Critical design and production guidelines for insert molding
Insert molding is an injection molding process that is related to overmolding, but is distinct in a few key ways. Whereas overmolding refers to injecting a second resin onto a firmer plastic substrate — which allows product teams to mold ergonomic devices, power tools grips, and rubber gaskets directly onto pre-existing parts without creating additional manual labor — insert molding is the practice of loading a preformed component (typically metal) into a mold before the plastic material is injected.
The technique of using inserts in injection molding enables designers and engineers to efficiently add threaded metal inserts to plastic parts, embed metal electrical components inside protective plastic housings, or create common hand tools like scissors and screwdrivers.
As a process, insert injection molding is more easily controlled and can provide better results than other methods for encapsulating metal components within plastic parts. Automotive, medical, and electrical manufacturers, as well as those operating in consumer goods, beauty, and other industries, are increasingly taking advantage of insert molding technologies. However, in order to maximize the benefits of insert molding, product teams should take certain design and process considerations into account.
Guidelines for optimizing insert mold design
When designing custom molded inserts, product teams should adhere to common DFAM best practices, incorporating rounded knurling, avoiding sharp corners, and optimizing draft angles. While undercuts (also known as mechanical locks) will increase the complexity and cost of any part, incorporating an undercut into the insert mold design provides the part with greater pull-out strength.
A good rule of thumb when designing inserts is to ensure that they stay small relative to the plastic part in which they are embedded. Generally speaking, the insert should extend a minimum of 0.016” (0.4 mm into the cavity of the mold), and, in order to prevent sink marks in the plastic, the molding beneath the insert should be a minimum of one-sixth the insert’s diameter.
One common production flaw associated with this technique is delayed cracking in the plastic surrounding the metal insert. If the molded-in hoop stress of the insert is not taken into account, the two portions of the part can easily separate as the injected resin shrinks and cools, and become ruined (operating under the assumption that the plastic surrounding the insert experiences strain equivalent to the mold shrinkage). Using toughened, more durable resins is advised, as these materials offer better elongation and fracture-resistance properties.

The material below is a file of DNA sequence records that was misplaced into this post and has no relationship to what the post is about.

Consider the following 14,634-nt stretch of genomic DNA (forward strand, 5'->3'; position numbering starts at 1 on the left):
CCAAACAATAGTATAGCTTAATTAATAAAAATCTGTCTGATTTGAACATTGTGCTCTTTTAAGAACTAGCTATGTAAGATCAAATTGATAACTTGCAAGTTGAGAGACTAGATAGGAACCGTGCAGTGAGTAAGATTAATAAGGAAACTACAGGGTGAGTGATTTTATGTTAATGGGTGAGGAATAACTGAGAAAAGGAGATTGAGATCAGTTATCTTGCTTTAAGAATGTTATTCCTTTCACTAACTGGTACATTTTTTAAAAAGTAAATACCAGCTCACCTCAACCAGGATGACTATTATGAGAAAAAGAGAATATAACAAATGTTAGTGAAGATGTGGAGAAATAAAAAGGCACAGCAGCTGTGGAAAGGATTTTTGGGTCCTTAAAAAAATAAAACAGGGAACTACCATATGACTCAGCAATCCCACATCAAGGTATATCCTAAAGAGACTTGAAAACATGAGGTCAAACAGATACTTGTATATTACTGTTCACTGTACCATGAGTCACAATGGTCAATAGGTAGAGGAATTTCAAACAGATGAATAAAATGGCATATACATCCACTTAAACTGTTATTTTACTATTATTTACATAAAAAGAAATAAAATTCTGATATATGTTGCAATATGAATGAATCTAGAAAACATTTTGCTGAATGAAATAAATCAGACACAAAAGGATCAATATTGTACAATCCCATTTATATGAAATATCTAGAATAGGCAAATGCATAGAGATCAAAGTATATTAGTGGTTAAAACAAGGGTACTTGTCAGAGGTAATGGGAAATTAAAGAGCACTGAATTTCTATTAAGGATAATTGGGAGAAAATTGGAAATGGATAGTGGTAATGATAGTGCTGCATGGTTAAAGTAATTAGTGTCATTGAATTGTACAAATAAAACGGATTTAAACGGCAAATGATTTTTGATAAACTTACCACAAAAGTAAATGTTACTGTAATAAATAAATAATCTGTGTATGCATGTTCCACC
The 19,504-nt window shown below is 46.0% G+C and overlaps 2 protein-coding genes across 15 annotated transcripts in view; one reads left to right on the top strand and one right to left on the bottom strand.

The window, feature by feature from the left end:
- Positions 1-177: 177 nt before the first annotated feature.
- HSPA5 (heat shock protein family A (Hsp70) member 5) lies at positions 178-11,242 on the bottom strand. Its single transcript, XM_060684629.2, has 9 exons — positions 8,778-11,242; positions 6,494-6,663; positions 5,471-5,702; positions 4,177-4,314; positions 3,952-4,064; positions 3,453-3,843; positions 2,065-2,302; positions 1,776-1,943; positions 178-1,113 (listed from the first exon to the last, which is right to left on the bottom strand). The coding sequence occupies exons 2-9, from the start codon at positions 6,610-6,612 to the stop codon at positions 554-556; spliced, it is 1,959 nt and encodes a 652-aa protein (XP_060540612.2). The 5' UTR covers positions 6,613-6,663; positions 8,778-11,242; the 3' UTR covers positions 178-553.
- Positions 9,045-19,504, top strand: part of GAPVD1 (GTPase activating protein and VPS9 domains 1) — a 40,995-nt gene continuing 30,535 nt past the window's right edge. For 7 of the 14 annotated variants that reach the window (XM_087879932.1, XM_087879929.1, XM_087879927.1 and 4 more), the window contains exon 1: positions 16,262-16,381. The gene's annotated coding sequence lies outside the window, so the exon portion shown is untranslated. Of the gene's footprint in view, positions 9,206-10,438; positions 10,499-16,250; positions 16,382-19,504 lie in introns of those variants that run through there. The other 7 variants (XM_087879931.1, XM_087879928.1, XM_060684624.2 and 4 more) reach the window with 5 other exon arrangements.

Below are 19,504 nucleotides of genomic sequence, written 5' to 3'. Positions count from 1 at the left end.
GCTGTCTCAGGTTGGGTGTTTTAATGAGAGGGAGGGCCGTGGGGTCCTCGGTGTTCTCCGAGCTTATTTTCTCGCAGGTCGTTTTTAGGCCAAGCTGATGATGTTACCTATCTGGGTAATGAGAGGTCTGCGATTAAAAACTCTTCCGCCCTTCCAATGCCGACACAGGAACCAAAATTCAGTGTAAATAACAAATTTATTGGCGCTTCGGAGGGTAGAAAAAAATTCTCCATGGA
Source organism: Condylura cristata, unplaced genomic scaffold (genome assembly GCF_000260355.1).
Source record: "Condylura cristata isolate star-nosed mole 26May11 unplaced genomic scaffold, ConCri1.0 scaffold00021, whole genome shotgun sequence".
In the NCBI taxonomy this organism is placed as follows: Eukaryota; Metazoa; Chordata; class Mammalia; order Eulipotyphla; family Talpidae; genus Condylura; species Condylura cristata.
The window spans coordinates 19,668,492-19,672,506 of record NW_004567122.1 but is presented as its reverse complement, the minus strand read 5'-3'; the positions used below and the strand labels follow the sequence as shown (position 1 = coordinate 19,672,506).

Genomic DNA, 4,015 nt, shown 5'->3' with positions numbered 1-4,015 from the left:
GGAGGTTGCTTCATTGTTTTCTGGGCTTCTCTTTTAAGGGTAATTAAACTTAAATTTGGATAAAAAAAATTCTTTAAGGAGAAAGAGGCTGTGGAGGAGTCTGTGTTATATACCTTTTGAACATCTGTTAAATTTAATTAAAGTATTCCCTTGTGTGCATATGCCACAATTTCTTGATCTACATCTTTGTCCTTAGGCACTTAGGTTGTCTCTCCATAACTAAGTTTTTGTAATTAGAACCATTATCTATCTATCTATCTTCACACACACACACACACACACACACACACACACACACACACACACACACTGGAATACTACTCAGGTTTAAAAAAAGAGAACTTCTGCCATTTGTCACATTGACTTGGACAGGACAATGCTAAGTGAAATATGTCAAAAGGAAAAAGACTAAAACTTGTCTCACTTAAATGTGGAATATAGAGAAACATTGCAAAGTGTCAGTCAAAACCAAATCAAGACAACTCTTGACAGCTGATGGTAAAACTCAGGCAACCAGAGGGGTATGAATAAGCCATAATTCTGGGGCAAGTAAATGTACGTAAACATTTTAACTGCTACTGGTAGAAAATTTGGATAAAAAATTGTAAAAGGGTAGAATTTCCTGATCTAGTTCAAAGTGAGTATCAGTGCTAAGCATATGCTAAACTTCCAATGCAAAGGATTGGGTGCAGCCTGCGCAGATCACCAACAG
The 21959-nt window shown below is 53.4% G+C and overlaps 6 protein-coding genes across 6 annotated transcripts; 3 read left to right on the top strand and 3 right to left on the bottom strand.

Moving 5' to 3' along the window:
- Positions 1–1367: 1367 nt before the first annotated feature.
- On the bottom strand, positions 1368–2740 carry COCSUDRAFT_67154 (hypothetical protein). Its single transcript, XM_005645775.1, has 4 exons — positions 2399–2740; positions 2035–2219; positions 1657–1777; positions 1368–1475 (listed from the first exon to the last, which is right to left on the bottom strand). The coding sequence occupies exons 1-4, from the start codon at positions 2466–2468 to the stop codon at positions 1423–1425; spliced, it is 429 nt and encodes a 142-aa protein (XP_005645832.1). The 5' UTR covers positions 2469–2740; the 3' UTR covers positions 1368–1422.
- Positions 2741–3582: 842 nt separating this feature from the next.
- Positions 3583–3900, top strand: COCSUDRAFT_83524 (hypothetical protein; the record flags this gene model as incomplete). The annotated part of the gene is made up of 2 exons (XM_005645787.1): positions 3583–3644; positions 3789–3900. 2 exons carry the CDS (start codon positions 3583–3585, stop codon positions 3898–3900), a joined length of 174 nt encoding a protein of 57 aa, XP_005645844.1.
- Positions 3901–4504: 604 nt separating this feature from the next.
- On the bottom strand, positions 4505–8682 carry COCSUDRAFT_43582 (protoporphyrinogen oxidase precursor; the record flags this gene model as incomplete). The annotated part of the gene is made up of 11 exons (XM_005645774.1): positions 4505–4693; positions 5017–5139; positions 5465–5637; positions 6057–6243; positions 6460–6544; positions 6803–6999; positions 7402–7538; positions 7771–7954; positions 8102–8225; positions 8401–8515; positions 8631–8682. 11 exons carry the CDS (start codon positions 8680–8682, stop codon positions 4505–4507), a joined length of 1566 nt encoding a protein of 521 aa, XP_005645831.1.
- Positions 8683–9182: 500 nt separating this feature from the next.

Material bonding is another common concern with many insert molding applications. While overmolded parts can take advantage of the chemical bonds that form between layers of different thermoplastic resins, metal inserts do not form chemical bonds with overmolded plastics. The metal and plastic components must therefore be designed to mechanically bond with one another.
A key advantage of molding threaded inserts into plastic components is that doing so can improve the part’s mechanical qualities. The metal increases the strength and durability of the overall part, for instance, which is useful for device shells and electronics housings. Mating components can also be outfitted with metal bushings or sleeves to increase abrasion resistance and extend the part’s lifetime.
Guidelines for optimizing the insert molding production process
Good prototyping habits are key to cost-effective insert molding — which is why product teams should test their designs early. Prototyping is critical to identifying design and performance issues, as well as anticipating potential defects that could develop over time. A well-designed end-use test program includes, for example, testing how a part’s components perform in the anticipated temperatures and environmental conditions of their end-use. Detecting and resolving errors before production begins also helps to keep production cycles short and accelerates time-to-market.
It’s vital that the tooling used to manufacture the mold is held to precise tolerances, which helps to ensure that the insert is accurately placed or suspended within the mold when the molten material enters.
Most insert molding is done in a vertical press because it’s easier to load the hardware without it falling out of place. If production volume is high enough, it may be worth investing in a robotic or automated system for loading the inserts into the molds, but most low- to mid-volume jobs require manually placing the inserts into the mold. This increases unit cost and labor time, but is typically the more economic option for production runs of these sizes.
Make new things possible with cutting-edge insert molding technologies
Insert molding ultimately takes the complexity out of fixing components together to create strong parts without the need for assembly or secondary steps that could drive up production costs. While similar to overmolding in many ways, insert molding is compatible with a wider range of material options and end-use applications — in fact, it’s often used to create the housings for critical medical devices like pacemakers and other implants.
That said, insert molding can be a tricky business. That’s why teaming up with an experienced manufacturing partner like Fast Radius is the most reliable way of ensuring that parts meet key material, performance, and tolerance thresholds without extending production timelines or breaking the bank. Contact us today to learn more.
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